It was the failure of democracy when that vote was ignored (twice, in fact) that can be seen to lead to the frustration and increasing violence of the suffragettes – and they are not the first, or the last, to react in such a way.
Yet the overwhelming view of the fight for the vote remains the last few years of violence. The suffragists feared that such violence would simply reinforce the stereotype of the hysterical female, creating havoc and throwing herself under horses if she couldn’t get her own way, rather than rational, hard-headed civil disobedience and campaigning of the suffrage movement.
Many of the peaceful suffragists and campaigners also risked physical violence, and won the right to education, to legal protection and the ability to enter the professions, while still having no legal existence of their own, no right to vote, and being classed along with children and the insane.
I feel even more passionately than I did when I began writing ‘The White Camellia’ that it is vital for such women’s voices to be heard. Perhaps as (in the immortal words of MP Ken Clarke) one ‘bloody difficult woman’ takes over the post of PM, it is time, regardless of political allegiance, to reconsider the many bloody difficult women who fought, not only for women to have the vote, but for also for our voices to be taken seriously, as intelligent, cool-headed and deeply responsible human beings – and a force always to be reckoned with.
Certainly when I began writing ‘The White Camellia’ (only a couple of years ago!), I never imagined that by the time it was published there would be so many women in positions of power, and so visible in politics. The ladies of the White Camellia ladies’ tearooms, both the suffragists and the suffragettes, are definitely rattling their teacups – and watching closely.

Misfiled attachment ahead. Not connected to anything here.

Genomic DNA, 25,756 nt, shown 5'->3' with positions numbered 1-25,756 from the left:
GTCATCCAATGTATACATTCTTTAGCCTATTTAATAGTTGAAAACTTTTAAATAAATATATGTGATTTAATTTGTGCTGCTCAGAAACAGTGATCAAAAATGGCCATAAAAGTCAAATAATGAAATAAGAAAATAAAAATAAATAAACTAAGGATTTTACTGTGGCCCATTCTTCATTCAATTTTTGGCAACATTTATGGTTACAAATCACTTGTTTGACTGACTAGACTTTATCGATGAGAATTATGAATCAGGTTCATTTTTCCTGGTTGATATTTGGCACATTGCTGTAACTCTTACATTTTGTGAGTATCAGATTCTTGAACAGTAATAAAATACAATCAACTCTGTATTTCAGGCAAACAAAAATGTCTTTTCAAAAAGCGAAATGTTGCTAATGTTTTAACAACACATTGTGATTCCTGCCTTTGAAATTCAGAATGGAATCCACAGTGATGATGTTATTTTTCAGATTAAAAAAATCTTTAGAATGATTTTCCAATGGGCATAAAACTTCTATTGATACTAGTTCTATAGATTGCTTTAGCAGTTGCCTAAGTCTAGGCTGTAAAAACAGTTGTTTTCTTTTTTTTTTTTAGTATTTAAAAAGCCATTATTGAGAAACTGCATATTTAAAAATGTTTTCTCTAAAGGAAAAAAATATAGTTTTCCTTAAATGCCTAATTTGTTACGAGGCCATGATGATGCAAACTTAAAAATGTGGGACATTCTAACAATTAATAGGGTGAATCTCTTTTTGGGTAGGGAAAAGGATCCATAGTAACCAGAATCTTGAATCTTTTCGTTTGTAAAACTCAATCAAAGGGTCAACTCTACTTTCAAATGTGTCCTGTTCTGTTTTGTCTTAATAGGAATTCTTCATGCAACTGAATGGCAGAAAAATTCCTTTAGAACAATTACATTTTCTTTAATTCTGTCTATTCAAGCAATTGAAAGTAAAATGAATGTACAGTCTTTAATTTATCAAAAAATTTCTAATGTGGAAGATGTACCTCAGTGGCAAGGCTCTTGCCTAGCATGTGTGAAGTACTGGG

The White Camellia
Honno Press – 15th September 2016
In 1909, the White Camellia ladies’ tearooms were one of the first places women could go alone without causing scandal, and where both the suffrage, and early suffragette, movements could grow.
Bea has lost everything after her father’s bankruptcy. The family has to leave Tressillion in Cornwall, to live in London, and everyone expects Bea to rescue her mother and sister by marrying her wealthy cousin. A chance visit to the White Camellia opens new worlds to her, as she finds herself drawn into the suffrage campaign. But can she follow her heart without betraying her family?
Sybil, who has made her fortune in America, buys the Tressillion estate and is determined to reopen the goldmine that killed Bea’s father and brother. Why does she hate Bea’s family? Who is the man watching her? The secrets of Tressillion will eventually force Bea and Sybil together. Both threatened by a terrible danger, will they be enemies or allies?
Juliet Greenwood is the author of two previous novels for Honno Press, both of which reached #4 and #5 in the UK Amazon Kindle store. ‘Eden’s Garden’ was a finalist for ‘The People’s Book Prize’ and ‘We That are Left’, ‘We That are Left’ was chosen by the ‘Country Wives’ website as one of their top ten ‘riveting reads’ of 2014 , was one of the top ten reads of the year for the ‘Word by Word’ blog, and was a Netmums top summer read for 2014.
Juliet has always had a passion for history, and in particular for the experiences of women, which are often overlooked or forgotten. She lives in a traditional cottage in Snowdonia, and loves gardening and walking.
‘We That Are Left’, Honno Press, 2014
‘Eden’s Garden’, Honno Press, 2012
The Suffrage Ladies’ Tearoom Blog: https://suffrageladiestearoom.com/
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Category: On Writing